Regina Coeli, North Side

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Additional Information:

Open Date:

1906

Close Date:

1992

This parish is presently located at:

Ethnicity:

Italian

Neighborhoods Served:

North Side

Parish History

Regina Coeli was founded in 1906 as an Italian parish.  The origin of the parish can be traced to the movement of Italian residents from the Uptown section of Pittsburgh to the North Side (then the City of Allegheny).  The movement was in response to the growth of industry in the Manchester section of the North Side.  The migrating Italians were members of St. Peter parish, Uptown and, after they moved, they remained members of that parish.  However, the distance involved made it difficult for them to attend religious services, so, beginning in September of 1904, the bishop sent an Italian priest to attend the growing Italian community.  The pastor of St. Peter, North Side, offered the basement of his church for Mass for the Italians.  However, since most of the Italians lived in Manchester, this arrangement soon proved unsatisfactory.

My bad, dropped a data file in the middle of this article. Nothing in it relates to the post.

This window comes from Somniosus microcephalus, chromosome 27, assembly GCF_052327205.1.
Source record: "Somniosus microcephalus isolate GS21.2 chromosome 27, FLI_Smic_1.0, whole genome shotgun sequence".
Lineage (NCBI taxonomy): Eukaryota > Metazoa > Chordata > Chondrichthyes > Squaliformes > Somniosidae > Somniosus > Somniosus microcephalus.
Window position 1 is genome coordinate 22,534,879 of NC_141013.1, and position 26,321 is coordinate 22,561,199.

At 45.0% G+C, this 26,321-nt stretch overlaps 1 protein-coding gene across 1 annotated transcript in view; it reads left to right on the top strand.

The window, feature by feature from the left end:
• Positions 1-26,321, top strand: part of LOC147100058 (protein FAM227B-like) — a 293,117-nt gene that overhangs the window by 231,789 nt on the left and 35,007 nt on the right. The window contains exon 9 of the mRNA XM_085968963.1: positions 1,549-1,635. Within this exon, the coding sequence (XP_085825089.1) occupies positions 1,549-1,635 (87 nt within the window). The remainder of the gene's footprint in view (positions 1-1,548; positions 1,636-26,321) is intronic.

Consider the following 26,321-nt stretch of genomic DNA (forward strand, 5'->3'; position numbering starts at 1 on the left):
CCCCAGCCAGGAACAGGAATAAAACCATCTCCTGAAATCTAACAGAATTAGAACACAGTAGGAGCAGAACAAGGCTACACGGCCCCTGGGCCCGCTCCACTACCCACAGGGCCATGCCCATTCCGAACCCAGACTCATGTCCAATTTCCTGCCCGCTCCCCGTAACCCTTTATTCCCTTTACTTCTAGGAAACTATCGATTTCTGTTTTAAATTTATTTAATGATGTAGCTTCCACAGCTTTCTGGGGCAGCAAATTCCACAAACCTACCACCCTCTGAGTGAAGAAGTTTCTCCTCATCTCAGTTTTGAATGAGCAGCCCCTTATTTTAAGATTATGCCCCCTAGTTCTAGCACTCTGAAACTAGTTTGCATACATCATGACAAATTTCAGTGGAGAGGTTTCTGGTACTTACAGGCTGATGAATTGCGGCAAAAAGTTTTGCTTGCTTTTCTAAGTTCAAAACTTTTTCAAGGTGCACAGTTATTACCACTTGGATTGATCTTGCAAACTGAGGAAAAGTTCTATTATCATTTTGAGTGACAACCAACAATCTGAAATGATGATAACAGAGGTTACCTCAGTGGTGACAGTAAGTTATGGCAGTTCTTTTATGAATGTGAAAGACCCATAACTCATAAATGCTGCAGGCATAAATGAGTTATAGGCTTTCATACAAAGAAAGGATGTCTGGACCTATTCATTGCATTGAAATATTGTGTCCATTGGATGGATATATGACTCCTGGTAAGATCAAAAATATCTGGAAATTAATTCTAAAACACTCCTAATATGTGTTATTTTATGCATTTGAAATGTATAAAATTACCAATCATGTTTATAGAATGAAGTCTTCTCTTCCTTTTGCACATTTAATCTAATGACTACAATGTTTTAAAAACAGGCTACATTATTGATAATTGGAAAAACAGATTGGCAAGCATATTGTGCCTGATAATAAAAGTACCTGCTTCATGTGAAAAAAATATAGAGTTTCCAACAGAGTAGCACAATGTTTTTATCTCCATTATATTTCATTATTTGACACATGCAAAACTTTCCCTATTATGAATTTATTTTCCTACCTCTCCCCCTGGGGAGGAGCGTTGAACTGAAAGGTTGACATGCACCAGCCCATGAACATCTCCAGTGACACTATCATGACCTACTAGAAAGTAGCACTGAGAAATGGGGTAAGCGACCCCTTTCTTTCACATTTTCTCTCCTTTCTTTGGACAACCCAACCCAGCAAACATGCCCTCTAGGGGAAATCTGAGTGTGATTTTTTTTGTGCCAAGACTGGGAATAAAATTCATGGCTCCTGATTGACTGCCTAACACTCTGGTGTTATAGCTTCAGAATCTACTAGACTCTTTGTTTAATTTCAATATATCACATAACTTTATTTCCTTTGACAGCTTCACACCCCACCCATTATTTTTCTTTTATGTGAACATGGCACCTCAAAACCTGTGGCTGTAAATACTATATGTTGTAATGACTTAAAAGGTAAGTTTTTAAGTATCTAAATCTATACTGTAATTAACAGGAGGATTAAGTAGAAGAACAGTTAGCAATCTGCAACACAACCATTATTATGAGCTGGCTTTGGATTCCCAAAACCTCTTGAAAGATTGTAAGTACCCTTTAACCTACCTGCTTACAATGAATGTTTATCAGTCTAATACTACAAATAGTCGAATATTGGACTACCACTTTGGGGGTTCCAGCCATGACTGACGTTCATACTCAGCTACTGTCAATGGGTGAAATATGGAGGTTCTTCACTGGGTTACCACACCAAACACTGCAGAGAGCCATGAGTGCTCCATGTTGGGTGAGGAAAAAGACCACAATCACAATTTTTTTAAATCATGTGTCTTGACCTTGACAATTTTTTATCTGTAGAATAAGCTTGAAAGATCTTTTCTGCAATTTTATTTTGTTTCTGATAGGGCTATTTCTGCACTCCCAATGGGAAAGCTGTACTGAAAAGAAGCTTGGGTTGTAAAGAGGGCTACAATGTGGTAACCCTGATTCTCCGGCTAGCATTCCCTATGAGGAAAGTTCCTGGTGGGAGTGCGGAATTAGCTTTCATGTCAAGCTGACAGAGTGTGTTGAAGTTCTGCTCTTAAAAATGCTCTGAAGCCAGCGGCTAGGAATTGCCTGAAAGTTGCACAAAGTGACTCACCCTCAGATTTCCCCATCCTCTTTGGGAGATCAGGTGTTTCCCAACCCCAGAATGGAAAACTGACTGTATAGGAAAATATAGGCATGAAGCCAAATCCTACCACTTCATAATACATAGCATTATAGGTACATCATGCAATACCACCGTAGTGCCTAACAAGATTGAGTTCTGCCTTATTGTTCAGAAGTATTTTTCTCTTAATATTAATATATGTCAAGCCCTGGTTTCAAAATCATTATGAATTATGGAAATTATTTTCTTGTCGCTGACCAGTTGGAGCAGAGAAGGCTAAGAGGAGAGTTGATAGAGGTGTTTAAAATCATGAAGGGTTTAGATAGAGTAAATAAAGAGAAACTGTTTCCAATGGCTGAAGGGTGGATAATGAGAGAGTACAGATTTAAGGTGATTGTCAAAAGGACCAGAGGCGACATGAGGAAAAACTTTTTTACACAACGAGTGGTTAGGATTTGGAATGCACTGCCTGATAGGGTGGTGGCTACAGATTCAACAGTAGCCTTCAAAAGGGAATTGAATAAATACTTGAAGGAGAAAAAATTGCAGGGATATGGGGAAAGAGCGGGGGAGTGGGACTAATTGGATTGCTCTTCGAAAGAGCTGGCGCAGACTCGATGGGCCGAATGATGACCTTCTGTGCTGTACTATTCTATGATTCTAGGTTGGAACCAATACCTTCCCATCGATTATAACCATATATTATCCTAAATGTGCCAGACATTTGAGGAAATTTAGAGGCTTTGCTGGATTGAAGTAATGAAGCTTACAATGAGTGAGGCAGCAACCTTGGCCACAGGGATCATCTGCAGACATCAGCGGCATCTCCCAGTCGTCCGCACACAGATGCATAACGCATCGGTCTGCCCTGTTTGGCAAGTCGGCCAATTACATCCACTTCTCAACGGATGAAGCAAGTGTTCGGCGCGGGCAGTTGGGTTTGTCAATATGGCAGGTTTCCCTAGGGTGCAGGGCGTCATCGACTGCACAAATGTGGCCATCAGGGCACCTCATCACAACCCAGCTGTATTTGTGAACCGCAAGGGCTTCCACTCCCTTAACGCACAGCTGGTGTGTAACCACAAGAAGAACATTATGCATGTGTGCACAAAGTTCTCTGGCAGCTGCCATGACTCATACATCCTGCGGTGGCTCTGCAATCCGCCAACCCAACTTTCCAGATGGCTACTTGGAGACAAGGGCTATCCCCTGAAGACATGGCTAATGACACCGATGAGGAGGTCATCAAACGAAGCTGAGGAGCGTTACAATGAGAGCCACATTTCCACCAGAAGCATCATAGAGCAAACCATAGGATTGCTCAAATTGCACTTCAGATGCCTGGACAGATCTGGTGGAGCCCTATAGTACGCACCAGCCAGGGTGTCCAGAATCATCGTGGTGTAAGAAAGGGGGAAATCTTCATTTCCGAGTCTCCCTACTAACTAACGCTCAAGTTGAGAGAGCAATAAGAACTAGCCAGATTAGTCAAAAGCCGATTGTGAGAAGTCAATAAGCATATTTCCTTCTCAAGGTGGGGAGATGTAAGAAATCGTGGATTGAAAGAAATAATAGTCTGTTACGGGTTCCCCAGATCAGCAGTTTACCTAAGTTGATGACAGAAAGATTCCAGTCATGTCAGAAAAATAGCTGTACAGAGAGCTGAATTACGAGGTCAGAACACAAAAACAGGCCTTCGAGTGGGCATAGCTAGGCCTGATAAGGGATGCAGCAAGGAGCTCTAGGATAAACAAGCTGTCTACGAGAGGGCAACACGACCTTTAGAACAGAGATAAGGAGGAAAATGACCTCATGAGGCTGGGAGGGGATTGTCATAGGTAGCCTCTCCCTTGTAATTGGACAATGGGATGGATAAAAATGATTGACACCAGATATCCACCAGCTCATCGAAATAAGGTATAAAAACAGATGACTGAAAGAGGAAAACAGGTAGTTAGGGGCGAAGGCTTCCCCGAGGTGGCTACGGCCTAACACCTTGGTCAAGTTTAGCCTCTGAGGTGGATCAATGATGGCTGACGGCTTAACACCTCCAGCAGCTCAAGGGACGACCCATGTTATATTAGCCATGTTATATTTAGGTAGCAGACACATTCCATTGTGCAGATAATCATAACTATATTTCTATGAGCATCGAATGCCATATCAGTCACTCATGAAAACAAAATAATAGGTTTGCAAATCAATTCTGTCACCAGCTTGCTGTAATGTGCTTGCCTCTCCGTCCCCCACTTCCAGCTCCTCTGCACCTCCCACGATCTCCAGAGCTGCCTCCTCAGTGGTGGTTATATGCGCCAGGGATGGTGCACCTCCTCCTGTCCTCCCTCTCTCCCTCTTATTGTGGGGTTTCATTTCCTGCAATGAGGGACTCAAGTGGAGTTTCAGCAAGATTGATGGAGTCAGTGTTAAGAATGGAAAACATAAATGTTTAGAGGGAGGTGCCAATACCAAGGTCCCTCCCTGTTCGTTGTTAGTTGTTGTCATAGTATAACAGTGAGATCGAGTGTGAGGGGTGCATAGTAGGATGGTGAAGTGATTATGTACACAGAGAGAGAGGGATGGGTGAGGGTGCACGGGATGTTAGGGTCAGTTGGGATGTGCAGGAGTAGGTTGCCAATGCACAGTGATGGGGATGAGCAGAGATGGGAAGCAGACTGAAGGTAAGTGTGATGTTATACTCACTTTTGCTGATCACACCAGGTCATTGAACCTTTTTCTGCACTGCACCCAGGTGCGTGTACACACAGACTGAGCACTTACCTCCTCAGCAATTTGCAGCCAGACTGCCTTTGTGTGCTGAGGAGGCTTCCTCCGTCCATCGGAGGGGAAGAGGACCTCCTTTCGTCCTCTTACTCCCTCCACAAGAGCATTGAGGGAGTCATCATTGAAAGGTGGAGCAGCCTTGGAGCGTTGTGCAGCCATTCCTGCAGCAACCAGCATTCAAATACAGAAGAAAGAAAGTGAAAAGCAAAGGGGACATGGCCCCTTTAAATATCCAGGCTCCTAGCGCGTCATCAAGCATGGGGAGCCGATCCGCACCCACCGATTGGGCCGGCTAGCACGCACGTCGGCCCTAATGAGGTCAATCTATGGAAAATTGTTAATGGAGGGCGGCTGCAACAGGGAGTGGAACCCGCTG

May 27, 1906, can be considered the start of the parish.  On that day, a mission was opened in Chartiers St. in rented space.  This space was used to celebrate Mass for the next year.  In April of 1907 the parish purchased property and quickly built a small church.  This church was enlarged in 1914 and rededicated on May 14, 1914.  This church served the community until December 15, 1932, when it was destroyed by fire.  While construction of a new church took place, Mass was celebrated in the Hippodrome Theater.

In October of 1933, the cornerstone of the new church was laid.  The church was not completed, however.  Only the basement portion of the building was finished and Mass was celebrated there.  Not until April 26, 1947, did work on the superstructure of the church begin.  Work was completed two years later and the completed church was dedicated on July 10, 1949.

The parish suffered a severe body blow in 1961, when the Urban Redevelopment Authority demolished 164 acres of residential and business property to make room for a highway and industrial park.  This cost the parish many families.  Additional families joined the general exodus from the city to the suburbs.  For a time the parish was able to stay afloat due to former parishioners now living in the suburbs coming back to Regina Coeli to attend services.  Eventually, however, the congregation grew too small to support the parish.  In 1992, the Parish Council voted to shut down the church.  The last Mass in the parish was celebrated on June 28, 1992.  The church was sold shortly afterwards.

Photos From the Diocesan Archive:

Regina Coeli, North Side

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